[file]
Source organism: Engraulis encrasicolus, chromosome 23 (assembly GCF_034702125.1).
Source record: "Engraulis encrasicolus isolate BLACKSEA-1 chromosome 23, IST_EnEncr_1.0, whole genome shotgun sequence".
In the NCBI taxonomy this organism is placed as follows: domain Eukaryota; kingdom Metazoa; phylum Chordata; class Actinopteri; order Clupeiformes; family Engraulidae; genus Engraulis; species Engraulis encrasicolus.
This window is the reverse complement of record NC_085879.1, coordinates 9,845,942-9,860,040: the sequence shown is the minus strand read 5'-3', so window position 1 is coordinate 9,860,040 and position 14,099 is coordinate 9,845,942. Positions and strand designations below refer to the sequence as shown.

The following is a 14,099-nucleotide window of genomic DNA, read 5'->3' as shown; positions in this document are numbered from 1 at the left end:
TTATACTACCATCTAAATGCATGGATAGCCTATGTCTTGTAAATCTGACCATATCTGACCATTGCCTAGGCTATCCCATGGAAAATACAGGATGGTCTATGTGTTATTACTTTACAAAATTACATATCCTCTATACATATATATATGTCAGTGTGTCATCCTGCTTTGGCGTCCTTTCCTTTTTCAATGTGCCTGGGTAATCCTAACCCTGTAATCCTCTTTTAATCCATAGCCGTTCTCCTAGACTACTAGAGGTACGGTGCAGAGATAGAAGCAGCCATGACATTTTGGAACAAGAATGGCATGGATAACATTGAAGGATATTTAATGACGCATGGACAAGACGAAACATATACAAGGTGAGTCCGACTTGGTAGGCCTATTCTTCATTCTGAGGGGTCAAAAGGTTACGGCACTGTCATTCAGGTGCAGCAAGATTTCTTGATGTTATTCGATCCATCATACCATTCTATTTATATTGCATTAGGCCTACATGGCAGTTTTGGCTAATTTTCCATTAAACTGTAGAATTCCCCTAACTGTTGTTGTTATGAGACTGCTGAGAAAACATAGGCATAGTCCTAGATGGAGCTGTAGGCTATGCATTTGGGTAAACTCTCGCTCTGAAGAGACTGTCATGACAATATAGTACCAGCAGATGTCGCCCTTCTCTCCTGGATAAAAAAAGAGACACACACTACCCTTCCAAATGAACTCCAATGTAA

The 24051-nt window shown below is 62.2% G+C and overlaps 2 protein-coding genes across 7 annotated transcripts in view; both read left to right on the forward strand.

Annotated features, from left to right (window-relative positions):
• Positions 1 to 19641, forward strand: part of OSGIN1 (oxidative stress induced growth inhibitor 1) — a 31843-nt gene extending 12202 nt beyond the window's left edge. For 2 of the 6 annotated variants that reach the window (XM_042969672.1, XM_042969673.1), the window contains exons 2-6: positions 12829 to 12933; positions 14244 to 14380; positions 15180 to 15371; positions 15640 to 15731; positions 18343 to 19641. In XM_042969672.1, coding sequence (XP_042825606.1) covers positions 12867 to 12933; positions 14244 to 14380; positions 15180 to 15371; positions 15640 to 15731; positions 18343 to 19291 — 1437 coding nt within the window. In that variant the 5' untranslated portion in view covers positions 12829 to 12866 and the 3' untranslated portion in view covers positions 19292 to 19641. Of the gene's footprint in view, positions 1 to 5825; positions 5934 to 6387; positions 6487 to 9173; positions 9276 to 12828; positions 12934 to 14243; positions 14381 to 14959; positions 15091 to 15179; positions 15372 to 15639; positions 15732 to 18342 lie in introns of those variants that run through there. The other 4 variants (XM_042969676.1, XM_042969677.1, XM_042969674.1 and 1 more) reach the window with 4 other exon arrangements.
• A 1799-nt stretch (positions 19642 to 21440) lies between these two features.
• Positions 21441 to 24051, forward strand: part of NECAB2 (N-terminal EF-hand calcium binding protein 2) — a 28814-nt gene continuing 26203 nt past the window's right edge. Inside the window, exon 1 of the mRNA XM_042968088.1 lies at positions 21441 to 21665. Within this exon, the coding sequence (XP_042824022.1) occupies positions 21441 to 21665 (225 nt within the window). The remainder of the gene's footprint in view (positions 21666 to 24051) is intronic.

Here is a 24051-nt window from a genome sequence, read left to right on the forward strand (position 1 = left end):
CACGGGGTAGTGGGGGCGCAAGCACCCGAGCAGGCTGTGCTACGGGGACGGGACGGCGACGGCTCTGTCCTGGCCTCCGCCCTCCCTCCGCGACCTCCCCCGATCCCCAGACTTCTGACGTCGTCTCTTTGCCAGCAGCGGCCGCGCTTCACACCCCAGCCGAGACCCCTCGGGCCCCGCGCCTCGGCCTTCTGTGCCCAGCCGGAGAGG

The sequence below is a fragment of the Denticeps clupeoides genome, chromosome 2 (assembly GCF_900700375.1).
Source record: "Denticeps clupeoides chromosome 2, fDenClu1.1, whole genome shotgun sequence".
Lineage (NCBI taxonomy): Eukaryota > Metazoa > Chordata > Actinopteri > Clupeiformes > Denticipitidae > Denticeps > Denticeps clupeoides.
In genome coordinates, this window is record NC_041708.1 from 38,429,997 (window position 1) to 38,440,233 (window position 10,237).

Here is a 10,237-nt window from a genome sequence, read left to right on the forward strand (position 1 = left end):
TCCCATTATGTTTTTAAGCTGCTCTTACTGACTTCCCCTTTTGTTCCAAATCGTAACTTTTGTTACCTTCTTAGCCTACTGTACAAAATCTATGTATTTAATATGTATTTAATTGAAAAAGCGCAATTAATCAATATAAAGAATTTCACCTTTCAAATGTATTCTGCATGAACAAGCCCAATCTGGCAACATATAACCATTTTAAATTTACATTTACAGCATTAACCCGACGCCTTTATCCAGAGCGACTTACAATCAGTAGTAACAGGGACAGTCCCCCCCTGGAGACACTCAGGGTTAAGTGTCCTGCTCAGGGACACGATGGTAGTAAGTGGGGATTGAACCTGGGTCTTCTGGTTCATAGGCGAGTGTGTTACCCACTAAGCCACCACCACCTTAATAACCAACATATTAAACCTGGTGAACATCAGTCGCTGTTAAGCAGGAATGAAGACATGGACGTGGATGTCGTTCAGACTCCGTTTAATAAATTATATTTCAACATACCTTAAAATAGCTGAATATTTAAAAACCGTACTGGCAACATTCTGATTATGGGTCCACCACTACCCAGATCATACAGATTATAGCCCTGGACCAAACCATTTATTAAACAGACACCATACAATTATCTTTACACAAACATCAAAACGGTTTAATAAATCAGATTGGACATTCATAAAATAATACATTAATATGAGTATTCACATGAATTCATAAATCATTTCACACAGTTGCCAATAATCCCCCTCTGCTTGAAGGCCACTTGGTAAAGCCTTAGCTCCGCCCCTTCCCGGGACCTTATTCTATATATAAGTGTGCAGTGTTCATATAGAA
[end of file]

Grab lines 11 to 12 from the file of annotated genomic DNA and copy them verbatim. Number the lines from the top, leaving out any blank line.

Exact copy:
• Positions 21441 to 24051, forward strand: part of NECAB2 (N-terminal EF-hand calcium binding protein 2) — a 28814-nt gene continuing 26203 nt past the window's right edge. Inside the window, exon 1 of the mRNA XM_042968088.1 lies at positions 21441 to 21665. Within this exon, the coding sequence (XP_042824022.1) occupies positions 21441 to 21665 (225 nt within the window). The remainder of the gene's footprint in view (positions 21666 to 24051) is intronic.

Here is a 24051-nt window from a genome sequence, read left to right on the forward strand (position 1 = left end):